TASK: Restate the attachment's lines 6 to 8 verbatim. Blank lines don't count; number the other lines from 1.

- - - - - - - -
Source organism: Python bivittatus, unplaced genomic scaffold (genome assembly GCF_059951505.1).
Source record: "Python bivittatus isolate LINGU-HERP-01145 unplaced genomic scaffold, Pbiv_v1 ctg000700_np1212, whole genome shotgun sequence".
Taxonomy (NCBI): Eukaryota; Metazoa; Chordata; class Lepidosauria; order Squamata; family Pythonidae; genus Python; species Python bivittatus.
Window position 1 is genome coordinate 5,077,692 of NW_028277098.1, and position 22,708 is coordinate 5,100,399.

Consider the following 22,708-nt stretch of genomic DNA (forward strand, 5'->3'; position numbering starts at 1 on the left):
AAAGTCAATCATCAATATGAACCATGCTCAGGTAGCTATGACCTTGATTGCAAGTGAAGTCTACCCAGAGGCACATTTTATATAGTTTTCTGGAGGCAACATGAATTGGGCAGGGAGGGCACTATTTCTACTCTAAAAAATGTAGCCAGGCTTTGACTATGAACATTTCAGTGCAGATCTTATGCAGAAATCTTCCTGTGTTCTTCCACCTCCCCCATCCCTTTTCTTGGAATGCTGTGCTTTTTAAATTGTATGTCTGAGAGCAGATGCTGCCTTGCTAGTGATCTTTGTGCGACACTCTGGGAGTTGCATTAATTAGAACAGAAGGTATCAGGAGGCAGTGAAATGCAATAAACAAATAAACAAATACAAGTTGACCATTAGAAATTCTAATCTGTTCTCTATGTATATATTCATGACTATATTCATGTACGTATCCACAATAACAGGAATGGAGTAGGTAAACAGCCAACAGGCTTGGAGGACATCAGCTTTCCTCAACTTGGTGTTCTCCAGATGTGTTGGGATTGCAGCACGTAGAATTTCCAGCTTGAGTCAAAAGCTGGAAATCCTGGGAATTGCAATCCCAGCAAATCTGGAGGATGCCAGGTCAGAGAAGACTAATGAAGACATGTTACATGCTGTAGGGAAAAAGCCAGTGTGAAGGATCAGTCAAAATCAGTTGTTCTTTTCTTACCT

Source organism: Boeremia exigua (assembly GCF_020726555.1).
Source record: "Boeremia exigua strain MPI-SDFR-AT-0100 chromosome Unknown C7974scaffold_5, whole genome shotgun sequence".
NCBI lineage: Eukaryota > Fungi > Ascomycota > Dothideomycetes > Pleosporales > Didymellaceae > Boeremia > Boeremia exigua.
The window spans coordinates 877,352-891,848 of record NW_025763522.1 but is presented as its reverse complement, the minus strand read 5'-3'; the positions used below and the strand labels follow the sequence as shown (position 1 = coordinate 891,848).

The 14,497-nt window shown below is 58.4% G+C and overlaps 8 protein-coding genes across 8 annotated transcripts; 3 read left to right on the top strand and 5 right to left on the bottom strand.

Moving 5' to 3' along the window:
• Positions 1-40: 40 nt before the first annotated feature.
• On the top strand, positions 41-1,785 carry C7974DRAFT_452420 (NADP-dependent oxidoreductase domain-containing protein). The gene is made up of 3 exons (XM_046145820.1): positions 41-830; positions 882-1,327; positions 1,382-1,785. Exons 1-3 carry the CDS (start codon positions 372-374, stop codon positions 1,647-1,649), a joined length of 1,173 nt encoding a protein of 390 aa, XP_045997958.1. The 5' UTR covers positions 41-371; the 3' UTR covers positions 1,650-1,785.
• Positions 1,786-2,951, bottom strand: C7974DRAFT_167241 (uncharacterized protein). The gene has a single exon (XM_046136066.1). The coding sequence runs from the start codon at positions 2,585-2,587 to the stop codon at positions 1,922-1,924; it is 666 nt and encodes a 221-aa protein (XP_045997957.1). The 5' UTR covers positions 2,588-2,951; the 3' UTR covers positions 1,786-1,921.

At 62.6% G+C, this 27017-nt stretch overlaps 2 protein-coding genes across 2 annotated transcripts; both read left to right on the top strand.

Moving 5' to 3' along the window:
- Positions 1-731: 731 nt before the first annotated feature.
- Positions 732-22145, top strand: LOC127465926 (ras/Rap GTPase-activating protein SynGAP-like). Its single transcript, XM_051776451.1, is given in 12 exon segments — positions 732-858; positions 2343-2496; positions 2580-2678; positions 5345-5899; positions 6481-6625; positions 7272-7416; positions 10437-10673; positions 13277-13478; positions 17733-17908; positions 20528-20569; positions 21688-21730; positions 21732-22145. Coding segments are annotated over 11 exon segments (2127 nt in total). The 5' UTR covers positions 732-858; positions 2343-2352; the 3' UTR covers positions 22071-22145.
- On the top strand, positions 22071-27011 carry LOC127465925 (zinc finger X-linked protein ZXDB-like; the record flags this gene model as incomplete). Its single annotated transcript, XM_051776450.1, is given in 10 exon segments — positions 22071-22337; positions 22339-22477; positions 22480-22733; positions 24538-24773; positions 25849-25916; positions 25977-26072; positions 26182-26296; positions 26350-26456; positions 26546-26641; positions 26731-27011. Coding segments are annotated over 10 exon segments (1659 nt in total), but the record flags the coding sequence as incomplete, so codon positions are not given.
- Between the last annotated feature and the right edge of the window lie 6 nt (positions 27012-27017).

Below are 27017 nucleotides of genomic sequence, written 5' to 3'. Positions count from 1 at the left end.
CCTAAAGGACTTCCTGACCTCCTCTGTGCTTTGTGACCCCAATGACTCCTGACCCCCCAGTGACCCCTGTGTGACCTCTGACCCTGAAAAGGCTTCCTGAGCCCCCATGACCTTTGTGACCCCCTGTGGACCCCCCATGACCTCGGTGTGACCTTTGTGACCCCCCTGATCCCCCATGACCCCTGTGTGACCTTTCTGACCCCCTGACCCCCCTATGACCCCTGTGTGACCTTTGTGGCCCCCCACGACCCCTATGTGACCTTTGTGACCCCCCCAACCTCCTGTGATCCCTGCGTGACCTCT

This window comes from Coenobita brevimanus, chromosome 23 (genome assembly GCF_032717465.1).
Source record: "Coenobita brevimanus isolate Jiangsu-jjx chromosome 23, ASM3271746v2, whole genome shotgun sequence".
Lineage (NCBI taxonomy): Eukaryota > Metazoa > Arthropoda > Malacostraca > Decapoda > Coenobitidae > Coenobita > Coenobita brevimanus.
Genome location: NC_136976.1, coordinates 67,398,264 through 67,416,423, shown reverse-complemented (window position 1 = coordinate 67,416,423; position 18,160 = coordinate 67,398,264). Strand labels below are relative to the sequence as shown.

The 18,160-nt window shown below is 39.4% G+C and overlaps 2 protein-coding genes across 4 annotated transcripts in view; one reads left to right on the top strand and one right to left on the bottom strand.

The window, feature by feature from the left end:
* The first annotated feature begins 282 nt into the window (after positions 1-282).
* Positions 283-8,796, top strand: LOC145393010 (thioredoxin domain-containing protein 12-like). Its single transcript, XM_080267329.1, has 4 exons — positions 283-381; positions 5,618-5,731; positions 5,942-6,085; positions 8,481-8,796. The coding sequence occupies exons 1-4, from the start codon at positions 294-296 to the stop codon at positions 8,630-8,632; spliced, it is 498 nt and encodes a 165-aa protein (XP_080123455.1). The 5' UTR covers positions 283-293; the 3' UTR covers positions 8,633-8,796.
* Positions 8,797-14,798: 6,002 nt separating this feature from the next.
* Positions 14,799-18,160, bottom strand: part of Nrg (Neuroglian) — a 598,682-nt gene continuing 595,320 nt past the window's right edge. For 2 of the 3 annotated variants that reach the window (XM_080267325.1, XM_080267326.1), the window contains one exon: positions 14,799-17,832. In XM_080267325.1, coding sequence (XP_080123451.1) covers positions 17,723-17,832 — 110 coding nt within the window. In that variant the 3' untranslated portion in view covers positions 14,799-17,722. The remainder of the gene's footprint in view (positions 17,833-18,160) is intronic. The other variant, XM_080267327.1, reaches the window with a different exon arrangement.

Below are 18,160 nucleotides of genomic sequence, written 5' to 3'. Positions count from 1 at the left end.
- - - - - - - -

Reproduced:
AAAGTCAATCATCAATATGAACCATGCTCAGGTAGCTATGACCTTGATTGCAAGTGAAGTCTACCCAGAGGCACATTTTATATAGTTTTCTGGAGGCAACATGAATTGGGCAGGGAGGGCACTATTTCTACTCTAAAAAATGTAGCCAGGCTTTGACTATGAACATTTCAGTGCAGATCTTATGCAGAAATCTTCCTGTGTTCTTCCACCTCCCCCATCCCTTTTCTTGGAATGCTGTGCTTTTTAAATTGTATGTCTGAGAGCAGATGCTGCCTTGCTAGTGATCTTTGTGCGACACTCTGGGAGTTGCATTAATTAGAACAGAAGGTATCAGGAGGCAGTGAAATGCAATAAACAAATAAACAAATACAAGTTGACCATTAGAAATTCTAATCTGTTCTCTATGTATATATTCATGACTATATTCATGTACGTATCCACAATAACAGGAATGGAGTAGGTAAACAGCCAACAGGCTTGGAGGACATCAGCTTTCCTCAACTTGGTGTTCTCCAGATGTGTTGGGATTGCAGCACGTAGAATTTCCAGCTTGAGTCAAAAGCTGGAAATCCTGGGAATTGCAATCCCAGCAAATCTGGAGGATGCCAGGTCAGAGAAGACTAATGAAGACATGTTACATGCTGTAGGGAAAAAGCCAGTGTGAAGGATCAGTCAAAATCAGTTGTTCTTTTCTTACCT

Source organism: Boeremia exigua (assembly GCF_020726555.1).
Source record: "Boeremia exigua strain MPI-SDFR-AT-0100 chromosome Unknown C7974scaffold_5, whole genome shotgun sequence".